We saw it in 2015 with Matheny's commitment to the Siegrist-Maness-Rosenthal trio -- burn out happens with overuse. Would Marmol and the Cardinals be better off integrating another pitcher -- Fernandez for example -- into the In the Lead Bullpen?

DG: This is a concern that the manager actually volunteers and then outlines how they're looking at it from a staff's point of view. Kittredge recently talked at length about it too with some reporters. He made the point that he's being used in shorter bursts this season and how that helps him and makes him available more often. (You've probably heard a similar thing about or from Helsley.) As far as Fernandez and the others, absolutely that is what you're watching happen in real time. Not too long ago, Romero got an entire series off with an off day and it went unnoticed because of the contributions of others, and then now you see how Liberatore and King are used in that lefty spot. ("Lane" is the word that Marmol uses, if you're wondering why he drops that word a lot into postgame press conferences.) The right side is a little less clear, though what is clear is how the manager did buy Kittredge some time off and how he has wanted Roycroft back in the mix to use as part of the approach. The Cardinals just had to let the clock run out on Roycroft's mandatory stay in the minors. Now you'll see him in audition for that role that Fernandez has done well in, too.

And all of that is said right now before the returns of Gallegos and others detailed above that will also help alleviate the workload.

Or they could score more runs, too.

JJ: Derrick, thank you for the story and insight into Masyn Winn's back issues. When my back is barking, it's hard enough to get up from the couch, let alone play ball at the highest level. Kudos to his toughness. As a glass-half-full kind of guy, I see optimism with the Cards. Winn and Burleson developing into impact players. A bullpen to finish games. If the lineup can ever gain any decent health, I see a lineup that doesn't have to be so focused on Goldy and Arenado and can go on a consistent run of good baseball. Fair take?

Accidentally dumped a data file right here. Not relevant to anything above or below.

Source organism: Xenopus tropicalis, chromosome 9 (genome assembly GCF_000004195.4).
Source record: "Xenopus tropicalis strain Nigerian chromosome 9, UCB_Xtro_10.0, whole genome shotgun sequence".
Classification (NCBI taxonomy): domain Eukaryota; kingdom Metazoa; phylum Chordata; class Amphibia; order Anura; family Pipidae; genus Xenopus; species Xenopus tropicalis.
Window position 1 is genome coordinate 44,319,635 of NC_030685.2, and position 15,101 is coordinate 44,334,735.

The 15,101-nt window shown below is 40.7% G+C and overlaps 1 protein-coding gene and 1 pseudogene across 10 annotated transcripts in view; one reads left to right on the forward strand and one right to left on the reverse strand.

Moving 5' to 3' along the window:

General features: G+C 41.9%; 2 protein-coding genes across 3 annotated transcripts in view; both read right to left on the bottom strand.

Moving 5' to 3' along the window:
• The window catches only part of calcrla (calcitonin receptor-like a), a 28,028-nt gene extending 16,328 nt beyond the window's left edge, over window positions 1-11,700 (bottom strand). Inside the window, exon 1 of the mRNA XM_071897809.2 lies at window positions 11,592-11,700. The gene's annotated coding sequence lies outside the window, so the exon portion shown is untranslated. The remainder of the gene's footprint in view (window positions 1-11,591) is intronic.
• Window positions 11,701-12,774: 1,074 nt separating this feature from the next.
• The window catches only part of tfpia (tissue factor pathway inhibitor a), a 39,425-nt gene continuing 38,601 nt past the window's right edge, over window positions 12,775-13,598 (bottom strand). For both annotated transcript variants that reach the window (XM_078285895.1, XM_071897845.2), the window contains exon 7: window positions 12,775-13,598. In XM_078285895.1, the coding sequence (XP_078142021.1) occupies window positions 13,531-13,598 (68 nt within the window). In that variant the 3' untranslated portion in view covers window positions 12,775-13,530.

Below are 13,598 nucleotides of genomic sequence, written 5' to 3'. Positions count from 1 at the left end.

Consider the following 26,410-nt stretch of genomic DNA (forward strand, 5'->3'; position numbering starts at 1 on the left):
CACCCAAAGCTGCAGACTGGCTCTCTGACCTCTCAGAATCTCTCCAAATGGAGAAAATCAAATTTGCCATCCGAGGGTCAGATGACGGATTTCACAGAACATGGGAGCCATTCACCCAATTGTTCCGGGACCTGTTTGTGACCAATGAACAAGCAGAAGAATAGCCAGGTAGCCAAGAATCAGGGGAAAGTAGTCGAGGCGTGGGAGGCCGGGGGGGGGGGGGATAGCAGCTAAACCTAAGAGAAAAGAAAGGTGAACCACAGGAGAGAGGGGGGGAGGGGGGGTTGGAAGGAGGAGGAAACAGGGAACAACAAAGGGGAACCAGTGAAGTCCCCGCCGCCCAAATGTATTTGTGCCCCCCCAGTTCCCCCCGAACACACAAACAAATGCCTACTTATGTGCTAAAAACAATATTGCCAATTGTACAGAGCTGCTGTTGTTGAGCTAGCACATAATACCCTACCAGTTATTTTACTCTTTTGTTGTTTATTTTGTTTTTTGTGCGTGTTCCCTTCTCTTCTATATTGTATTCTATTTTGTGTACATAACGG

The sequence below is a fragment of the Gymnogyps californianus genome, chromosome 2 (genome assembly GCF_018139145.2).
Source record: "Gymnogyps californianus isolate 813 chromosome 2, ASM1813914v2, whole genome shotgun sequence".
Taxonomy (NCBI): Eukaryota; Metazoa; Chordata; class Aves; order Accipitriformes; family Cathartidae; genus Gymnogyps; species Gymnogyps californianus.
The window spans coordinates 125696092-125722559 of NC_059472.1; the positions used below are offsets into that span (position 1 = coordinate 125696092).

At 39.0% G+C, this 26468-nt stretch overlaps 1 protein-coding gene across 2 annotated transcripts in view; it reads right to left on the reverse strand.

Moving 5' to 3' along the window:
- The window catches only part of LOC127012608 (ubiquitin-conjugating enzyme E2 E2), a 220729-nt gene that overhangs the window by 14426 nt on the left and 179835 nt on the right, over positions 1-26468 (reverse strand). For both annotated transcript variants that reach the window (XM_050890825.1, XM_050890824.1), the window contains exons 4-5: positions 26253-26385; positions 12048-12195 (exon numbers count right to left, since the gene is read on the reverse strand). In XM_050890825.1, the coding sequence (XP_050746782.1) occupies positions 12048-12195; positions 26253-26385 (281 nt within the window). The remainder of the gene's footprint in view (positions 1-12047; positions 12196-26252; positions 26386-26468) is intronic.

DG: Entirely fair.

And thanks for the compliment on the coverage. If others are interested in reading the story where Masyn Winn discusses the plan for his back, it's here.

Houston Cardinal: I just looked and it appears that gallegos has around an 11 ERA in AAA right now. How on earth can they bring him back up and expect any kind of positive performance from him?

DG: On rehab assignments, please please please please please please please don't put too much stock in the stats, not until it's clear that the player has moved on from testing his health to testing his stuff. That is true for hitters -- who may be tracking pitches those first few at-bats -- and for pitchers -- who might just be throwing fastballs first pitch and off-speed third and so on. Think of rehab appearances as spring training and use the lens accordingly. We can all make stats dance and do what we want them to, but in this case it is both a) a small sample size and b) in dire dire dire dire need of context. Which, mind you, Gallegos offered as he described testing his pitches, finding the feel for them, and then shifting into trying to get results once he was sure of his health, strength, and feel.